From left at the Farmview Drive ribbon cutting, County Administrator Doug Stanley, Shenandoah Farms POA Board Chairman Ralph Rinaldi, North River Supervisor Dan Murray, Farms POA member Willy Surface, Shenandoah District Supervisor Tom Sayre, and Deputy County Administrator Bob Childress. Courtesy Photos/WC
On Thursday, December 14, Warren County cut the ribbon marking completion of the Farmview Drive Rural Addition improvement project. Present were members of the Shenandoah Farms Property Owners Association Board and County officials. The project totals 0.31 mile in length and represents “a major milestone for the POSF Board,” according to a press release issued by the County.
In 2006, the POSF Board established Farmview Drive and the adjacent Fellows Drive and Youngs Drive as priority Rural Addition projects. The stated reasons were safety concerns for schoolchildren and bus traffic in the area. Shenandoah Farms is one of the outlying county’s most densely populated areas.
Farmview Drive was the Farms Sanitary District’s number two Rural Addition priority in the County’s Capital Improvement Plan. The CIP includes both VDOT Rural Addition/Revenue Sharing Projects and “in-house” projects in a prioritized list to provide guidance for staff to implement road and drainage improvements.
The completion of the Farmview Drive improvements represents the 14th project totaling about three miles of Farms roadway the County has developed and constructed through the Rural Addition Program (RAP) since taking on the administration of the Shenandoah Farms Sanitary District road system in 2010. The Rural Addition Program allows private subdivision streets to be upgraded to minimum State standards, allowing their addition into the Virginia Department of Transportation’s (VDOT) Secondary Road System. Since completion late last month, Farmview Drive has been accepted by VDOT for maintenance.
Improving rural roadways to minimum VDOT standards to allow their admittance as state secondary roads allows for the redirection of Sanitary District funds to the maintenance of other local roads.
Farmview Drive was re-constructed to provide an 18-foot-wide paved travel surface with 2-foot stabilized shoulders. Roadway culverts and private entrance pipes were replaced and/or supplemented throughout the project. Side ditches were constructed where necessary for improved drainage, and according to the release safety signage was also installed.
Work as it progressed on Farmview Drive
In the press release Warren County Administrator Doug Stanley said, “The VDOT Revenue Sharing Program allows the County to administer these types of projects at a much lower cost. Since we don’t have all the overhead costs that VDOT does, we can complete them much more cost effectively.”
Stanley credited Deputy County Administrator Bob Childress, who manages the Shenandoah Farms Sanitary District, for development and daily oversight of the project.
“Bob’s background and experience in road maintenance and construction with VDOT prior to his employment with the County have proved to be invaluable as we seek to make significant improvements to the infrastructure of the Sanitary District.”
Childress noted that the project “was completed well within budget.” Childress explained that was due in large part to being able to avoid “existing fiber optic telephone cable” leading to a much shorter construction time-frame. The original project design and estimate included significant adjustments to the telephone cable.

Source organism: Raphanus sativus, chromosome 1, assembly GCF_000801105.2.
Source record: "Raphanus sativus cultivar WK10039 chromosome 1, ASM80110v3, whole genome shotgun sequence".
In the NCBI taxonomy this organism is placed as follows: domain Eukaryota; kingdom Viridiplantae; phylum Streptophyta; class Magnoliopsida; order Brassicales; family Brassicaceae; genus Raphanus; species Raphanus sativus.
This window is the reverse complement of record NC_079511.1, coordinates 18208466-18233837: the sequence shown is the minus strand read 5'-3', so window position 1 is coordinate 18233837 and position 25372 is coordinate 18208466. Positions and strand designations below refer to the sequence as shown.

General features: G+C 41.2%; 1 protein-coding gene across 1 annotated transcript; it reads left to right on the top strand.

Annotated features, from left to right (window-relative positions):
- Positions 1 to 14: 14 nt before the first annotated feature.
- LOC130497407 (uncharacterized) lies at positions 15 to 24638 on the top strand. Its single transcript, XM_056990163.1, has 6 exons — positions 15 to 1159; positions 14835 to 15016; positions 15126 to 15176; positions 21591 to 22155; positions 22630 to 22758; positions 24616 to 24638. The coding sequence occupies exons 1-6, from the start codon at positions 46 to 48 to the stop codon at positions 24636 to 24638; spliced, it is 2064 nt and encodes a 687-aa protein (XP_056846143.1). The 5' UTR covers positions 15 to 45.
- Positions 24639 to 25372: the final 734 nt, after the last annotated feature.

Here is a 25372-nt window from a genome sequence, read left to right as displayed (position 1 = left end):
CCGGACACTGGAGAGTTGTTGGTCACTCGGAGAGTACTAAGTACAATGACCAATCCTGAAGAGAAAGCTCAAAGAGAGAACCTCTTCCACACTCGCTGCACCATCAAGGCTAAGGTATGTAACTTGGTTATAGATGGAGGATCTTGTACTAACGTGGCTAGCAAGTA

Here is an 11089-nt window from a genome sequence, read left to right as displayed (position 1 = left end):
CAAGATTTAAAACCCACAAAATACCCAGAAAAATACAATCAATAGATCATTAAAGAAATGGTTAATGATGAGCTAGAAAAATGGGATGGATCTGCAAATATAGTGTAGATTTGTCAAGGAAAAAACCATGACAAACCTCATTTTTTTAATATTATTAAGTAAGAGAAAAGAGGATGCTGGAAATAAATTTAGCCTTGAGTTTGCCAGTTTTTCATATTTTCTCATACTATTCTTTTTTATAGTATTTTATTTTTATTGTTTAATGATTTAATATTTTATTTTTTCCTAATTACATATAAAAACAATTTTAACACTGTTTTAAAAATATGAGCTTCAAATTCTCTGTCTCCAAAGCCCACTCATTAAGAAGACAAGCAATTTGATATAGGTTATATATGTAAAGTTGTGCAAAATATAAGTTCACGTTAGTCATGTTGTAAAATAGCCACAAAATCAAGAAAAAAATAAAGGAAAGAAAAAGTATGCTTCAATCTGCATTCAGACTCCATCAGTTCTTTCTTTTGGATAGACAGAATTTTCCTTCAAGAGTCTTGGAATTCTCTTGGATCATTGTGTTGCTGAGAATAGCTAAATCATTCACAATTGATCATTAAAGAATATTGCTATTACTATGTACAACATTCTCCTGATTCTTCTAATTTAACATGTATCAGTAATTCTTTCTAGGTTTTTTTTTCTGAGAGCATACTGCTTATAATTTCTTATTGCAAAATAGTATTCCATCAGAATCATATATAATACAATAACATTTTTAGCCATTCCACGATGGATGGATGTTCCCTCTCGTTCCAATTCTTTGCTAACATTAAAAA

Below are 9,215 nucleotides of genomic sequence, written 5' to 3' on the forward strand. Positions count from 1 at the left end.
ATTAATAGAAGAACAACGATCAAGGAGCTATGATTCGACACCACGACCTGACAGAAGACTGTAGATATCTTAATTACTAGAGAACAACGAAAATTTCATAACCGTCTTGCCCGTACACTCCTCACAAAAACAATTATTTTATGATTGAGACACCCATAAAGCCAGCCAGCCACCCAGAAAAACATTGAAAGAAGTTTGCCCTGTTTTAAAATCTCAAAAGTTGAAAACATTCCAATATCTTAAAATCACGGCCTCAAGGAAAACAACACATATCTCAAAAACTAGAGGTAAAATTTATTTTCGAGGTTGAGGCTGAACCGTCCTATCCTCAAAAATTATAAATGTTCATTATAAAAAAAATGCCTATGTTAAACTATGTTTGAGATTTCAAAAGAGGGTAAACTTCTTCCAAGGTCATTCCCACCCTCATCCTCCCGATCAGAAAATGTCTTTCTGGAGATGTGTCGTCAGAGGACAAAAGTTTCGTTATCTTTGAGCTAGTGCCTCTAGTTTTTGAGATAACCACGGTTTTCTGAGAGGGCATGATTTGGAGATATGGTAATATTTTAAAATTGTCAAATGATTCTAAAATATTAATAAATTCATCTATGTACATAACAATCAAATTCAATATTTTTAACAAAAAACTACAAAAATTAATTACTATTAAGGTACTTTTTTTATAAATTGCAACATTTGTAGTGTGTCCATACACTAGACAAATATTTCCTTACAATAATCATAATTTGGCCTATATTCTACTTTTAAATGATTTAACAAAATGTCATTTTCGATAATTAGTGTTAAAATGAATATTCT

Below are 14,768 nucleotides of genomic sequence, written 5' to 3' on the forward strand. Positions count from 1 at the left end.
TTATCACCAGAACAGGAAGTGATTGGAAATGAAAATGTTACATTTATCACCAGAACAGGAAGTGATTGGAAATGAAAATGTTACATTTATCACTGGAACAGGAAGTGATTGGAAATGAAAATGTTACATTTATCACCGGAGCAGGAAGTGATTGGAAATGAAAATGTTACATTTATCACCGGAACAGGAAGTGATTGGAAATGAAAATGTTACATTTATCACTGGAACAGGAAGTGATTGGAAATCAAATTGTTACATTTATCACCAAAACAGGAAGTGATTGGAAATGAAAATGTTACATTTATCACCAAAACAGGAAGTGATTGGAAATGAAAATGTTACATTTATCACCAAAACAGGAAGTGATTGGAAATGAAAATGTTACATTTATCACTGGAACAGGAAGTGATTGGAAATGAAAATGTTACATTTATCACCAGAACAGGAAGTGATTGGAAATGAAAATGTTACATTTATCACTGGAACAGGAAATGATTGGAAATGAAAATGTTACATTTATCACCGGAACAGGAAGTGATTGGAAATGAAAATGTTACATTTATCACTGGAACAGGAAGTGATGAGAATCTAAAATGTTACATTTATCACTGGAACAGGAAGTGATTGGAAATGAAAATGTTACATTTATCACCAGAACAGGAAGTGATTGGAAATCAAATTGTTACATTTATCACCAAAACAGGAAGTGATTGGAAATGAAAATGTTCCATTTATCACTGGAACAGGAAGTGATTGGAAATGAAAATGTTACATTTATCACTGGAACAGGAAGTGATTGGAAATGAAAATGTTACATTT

And that’s a RAP
According to the County, the originally-approved VDOT Revenue Sharing funding estimate for the project was $312,000. And while not all-final billing has yet been processed, Childress said it appears the project has been completed for approximately $150,000. The work took about a month, beginning in late October and ending in late November.
Through its Revenue Sharing Program, VDOT provides 50-percent of eligible costs. Warren County and the Sanitary District split the remaining costs. The Sanitary District’s 25-percent share of the final cost is now estimated at approximately $37,500.
Childress acknowledged road and drainage work by General Excavation, Inc. of Warrenton, with the asphalt surface being placed by Carroll Construction Company, Inc. of Winchester. He also acknowledged good weather as a factor in the timely completion of the project – “We were very blessed to experience good weather this fall and to have had knowledgeable contractors on our team which allowed us to complete the project within our tight construction schedule”
Stanley added that, “Several other Rural Addition projects within the District are currently in various stages of planning and development. The remaining 0.20 mile section of Tomahawk Way, an access roadway shared by the Shenandoah Farms and Blue Mountain Sanitary Districts, is currently in the design stage. We are hopeful of having this important project under construction during the summer/fall of 2018. The County has also recently submitted an application to VDOT for Revenue Sharing funds for the Old Oak Lane Phase IV, and Youngs Drive, Phase II Rural Addition projects.”
If you have any questions about this recently completed project, planning for future projects, or management of the Sanitary District, please contact Mr. Robert B. Childress, Deputy County Administrator, at ([email protected]) or Douglas P. Stanley, County Administrator, at ([email protected]).
(Information assembled from a County press release)